The cause of this economic disaster is not exogenous, but endogenous: the socialists' appalling inability to generate wealth. Cuba suffers from an incurable parasitism that forms part of its DNA, a system designed by Karl Marx and degraded by Fidel Castro. Its parasitic nature prevents it from supporting itself, and condemns it to relying on charity.

What did they do with 215 billion?   

Speaking of handouts, if the Castros are going to vehemently demand reparations from the US, they should explain what they did with the 115 billion USD donated it by the USSR from 1962 to 1991.  And what happened to the 100 billion donated by Chavez's Venezuela? No country that receives 5 billion USD in aid every year for 45 years should be talking about astronomical losses, but rather its own inability to produce.

China, Russia, the European Union, Japan and other countries support the lifting of the embargo, but this is because they want to take advantage of the cheapest labor force in the Americas ($24/month compared to $59 in Haiti) and turn Cuba into a great machine to export at low prices, to the US and worldwide.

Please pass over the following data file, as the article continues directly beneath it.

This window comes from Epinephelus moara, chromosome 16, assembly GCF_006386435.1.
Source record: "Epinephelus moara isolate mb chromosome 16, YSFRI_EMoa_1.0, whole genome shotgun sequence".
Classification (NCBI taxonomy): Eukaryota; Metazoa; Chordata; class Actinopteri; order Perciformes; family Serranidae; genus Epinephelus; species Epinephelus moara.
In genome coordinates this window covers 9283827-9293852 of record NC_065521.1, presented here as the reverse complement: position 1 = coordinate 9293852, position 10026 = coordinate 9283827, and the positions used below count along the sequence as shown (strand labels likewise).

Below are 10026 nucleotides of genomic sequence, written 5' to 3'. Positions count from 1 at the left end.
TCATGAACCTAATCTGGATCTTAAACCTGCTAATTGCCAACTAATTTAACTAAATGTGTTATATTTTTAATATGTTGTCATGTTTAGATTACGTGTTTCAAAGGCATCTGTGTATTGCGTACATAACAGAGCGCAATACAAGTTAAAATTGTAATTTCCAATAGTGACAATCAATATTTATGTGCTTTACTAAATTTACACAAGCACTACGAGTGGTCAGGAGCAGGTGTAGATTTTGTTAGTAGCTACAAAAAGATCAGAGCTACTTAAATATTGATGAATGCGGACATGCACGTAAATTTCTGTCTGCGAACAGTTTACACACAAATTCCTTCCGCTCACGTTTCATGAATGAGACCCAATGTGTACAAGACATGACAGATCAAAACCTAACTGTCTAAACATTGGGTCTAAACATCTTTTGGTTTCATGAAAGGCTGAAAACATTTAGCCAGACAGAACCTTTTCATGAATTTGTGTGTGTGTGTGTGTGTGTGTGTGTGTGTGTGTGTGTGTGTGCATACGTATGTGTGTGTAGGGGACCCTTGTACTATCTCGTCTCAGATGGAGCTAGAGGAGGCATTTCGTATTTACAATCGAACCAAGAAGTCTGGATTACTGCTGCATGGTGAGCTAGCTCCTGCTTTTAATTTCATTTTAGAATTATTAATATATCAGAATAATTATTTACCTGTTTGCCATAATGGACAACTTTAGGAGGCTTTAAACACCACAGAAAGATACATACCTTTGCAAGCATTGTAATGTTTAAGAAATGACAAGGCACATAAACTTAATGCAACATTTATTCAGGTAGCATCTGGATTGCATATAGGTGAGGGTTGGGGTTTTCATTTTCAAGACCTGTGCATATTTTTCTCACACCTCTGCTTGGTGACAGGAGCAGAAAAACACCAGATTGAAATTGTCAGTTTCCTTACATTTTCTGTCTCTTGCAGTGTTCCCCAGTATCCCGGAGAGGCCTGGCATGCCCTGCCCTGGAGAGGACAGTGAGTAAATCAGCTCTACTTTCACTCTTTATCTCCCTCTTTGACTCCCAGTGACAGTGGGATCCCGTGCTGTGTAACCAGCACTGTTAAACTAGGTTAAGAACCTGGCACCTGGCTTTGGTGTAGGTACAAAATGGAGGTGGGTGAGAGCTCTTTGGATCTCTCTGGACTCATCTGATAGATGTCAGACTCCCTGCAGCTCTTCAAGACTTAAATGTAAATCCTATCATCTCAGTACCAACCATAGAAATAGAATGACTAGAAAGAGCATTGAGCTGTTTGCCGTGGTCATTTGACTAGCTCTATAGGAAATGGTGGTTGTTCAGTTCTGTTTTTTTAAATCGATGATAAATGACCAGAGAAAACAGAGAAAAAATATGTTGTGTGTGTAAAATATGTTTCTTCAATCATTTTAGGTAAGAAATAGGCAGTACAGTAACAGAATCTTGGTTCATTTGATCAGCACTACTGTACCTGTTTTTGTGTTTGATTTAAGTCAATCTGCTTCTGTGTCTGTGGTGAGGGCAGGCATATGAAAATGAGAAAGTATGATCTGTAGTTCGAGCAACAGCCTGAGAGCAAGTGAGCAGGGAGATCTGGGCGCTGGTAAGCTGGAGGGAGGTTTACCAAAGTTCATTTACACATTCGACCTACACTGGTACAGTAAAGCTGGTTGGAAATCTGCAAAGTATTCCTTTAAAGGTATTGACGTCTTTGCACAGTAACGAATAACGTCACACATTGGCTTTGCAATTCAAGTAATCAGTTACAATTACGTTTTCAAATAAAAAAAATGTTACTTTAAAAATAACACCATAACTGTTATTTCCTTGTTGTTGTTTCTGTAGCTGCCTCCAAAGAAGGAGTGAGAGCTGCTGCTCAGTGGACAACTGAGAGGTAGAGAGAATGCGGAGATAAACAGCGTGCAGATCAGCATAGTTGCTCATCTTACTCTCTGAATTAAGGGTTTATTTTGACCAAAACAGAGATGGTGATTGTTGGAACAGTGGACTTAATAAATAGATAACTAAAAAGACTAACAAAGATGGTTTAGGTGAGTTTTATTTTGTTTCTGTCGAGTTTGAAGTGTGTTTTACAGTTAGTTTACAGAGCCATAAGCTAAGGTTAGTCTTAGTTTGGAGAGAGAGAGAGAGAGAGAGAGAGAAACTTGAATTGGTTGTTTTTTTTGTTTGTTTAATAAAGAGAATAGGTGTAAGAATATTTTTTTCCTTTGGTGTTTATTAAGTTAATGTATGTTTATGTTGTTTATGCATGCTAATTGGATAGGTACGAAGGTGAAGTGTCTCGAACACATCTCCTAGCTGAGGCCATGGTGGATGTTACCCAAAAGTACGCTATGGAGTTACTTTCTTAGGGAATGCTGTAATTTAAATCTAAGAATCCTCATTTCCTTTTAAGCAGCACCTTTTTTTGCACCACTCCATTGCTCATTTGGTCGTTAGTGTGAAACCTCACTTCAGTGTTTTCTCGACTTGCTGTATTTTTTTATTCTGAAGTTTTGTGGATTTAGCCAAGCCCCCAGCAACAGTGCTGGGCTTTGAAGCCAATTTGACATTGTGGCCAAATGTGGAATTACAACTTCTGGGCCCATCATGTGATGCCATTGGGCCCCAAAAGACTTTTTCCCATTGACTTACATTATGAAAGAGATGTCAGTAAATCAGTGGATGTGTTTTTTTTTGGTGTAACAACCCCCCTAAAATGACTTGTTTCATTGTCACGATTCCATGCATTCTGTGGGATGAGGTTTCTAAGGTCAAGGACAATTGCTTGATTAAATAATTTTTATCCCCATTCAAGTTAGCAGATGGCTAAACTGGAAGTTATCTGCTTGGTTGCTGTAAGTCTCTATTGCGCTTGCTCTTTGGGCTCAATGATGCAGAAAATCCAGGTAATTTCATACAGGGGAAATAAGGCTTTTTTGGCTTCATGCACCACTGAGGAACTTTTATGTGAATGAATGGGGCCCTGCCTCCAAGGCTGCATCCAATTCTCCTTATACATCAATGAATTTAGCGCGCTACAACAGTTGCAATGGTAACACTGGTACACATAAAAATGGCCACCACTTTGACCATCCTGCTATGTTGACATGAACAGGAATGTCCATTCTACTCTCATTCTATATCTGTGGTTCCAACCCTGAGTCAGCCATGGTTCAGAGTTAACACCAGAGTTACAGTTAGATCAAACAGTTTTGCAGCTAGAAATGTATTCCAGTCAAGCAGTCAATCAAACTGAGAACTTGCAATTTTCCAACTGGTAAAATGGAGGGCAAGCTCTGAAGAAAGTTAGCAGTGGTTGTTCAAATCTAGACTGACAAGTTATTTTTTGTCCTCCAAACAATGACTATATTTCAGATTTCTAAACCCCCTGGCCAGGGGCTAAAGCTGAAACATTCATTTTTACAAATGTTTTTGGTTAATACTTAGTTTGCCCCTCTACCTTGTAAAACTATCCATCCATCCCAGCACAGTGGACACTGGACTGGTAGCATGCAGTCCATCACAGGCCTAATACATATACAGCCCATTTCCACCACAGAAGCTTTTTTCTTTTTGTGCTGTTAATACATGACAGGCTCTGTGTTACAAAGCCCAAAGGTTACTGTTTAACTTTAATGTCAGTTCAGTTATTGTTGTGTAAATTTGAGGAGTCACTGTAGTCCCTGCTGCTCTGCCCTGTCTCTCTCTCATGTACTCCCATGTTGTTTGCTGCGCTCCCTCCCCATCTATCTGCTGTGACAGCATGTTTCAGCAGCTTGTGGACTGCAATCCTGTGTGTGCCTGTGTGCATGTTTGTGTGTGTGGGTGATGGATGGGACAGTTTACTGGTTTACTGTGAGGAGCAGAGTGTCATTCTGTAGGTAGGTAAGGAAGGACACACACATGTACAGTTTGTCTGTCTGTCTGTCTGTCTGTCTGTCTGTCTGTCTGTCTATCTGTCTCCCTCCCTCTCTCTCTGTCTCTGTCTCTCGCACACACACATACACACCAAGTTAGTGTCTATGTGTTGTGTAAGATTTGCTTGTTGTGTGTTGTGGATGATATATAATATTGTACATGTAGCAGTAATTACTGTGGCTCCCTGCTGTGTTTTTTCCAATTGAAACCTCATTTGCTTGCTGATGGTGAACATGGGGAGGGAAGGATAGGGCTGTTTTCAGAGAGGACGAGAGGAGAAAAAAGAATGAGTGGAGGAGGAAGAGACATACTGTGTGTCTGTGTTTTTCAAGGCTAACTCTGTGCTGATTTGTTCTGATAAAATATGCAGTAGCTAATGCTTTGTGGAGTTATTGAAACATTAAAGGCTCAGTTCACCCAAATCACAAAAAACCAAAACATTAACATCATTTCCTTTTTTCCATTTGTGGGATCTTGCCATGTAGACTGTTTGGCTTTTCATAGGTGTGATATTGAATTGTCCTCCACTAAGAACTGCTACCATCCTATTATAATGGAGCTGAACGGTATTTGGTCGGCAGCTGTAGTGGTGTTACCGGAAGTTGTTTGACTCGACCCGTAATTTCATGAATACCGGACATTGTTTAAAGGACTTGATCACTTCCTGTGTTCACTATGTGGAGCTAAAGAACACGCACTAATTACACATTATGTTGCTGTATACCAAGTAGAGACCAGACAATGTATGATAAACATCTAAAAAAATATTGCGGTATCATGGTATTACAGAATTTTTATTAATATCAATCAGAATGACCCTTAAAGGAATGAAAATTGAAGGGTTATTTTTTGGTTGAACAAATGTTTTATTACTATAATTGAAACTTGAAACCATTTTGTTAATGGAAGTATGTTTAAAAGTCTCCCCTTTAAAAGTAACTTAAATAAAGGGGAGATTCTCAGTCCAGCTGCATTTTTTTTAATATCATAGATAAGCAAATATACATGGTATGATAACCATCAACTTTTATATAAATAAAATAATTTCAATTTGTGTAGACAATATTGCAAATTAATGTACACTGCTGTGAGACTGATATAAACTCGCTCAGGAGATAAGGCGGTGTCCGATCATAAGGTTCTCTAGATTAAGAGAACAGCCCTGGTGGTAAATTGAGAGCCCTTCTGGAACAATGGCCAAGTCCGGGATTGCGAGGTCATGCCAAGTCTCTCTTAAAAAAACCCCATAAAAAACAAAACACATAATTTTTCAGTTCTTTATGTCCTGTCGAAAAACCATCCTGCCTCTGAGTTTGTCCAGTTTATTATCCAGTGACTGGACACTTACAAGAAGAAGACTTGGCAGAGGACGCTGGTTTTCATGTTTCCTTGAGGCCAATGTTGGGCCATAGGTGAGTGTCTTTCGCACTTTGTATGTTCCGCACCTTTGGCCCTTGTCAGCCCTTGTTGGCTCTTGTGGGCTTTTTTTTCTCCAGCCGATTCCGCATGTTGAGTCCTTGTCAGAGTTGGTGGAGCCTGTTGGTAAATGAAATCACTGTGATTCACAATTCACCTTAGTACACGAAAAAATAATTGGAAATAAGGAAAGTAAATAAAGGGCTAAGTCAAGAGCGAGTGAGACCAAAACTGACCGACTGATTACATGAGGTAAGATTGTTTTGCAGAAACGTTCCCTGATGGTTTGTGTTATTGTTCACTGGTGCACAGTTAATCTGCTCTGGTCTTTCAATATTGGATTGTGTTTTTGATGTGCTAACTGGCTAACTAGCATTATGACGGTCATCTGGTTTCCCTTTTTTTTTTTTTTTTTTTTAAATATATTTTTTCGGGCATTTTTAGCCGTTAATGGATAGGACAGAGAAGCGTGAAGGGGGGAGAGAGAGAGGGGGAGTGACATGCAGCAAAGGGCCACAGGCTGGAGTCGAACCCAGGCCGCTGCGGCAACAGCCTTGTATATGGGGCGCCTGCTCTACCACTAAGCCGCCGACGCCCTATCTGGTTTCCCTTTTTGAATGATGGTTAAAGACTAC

If the question is making demands for reparations, Washington could quantify everything that the Cuban regime has stolen from it over the course of nearly six decades by pirating products and licenses worth billions of dollars.

To begin with, we can cite the most watched program on Cuban TV, popularly referred to as Encuentro con la Yuma (Saturday movie), featuring films stolen from Hollywood. Blockbuster films by top American moviemakers, like Spielberg, Coppola, Lucas, Kubrick, Scorsese, Eastwood and many others, are shown in theaters and on Cuban TV. Avatar's elongated blue figures were seen on the Island at the same time as the rest of the world. In this way the State brings in millions of pesos, without paying a dime.

The computer software and programs used by the Government, Communist Party and all Cubans are pirated off the US, as are their antivirus systems, etc. The music for television’s Sector 40 was taken from the James Bond movies. All the country's entities illegally use exclusive American patents, licenses, copyrights, trademarks, talks, documentaries and videos of a scientific, technological, character. Not to mention the American properties confiscated in 1959 and 1960.

If that amount of money were compared to an accurate figure of the losses caused by the embargo, the Castros would probably owe the US, and not the other way around.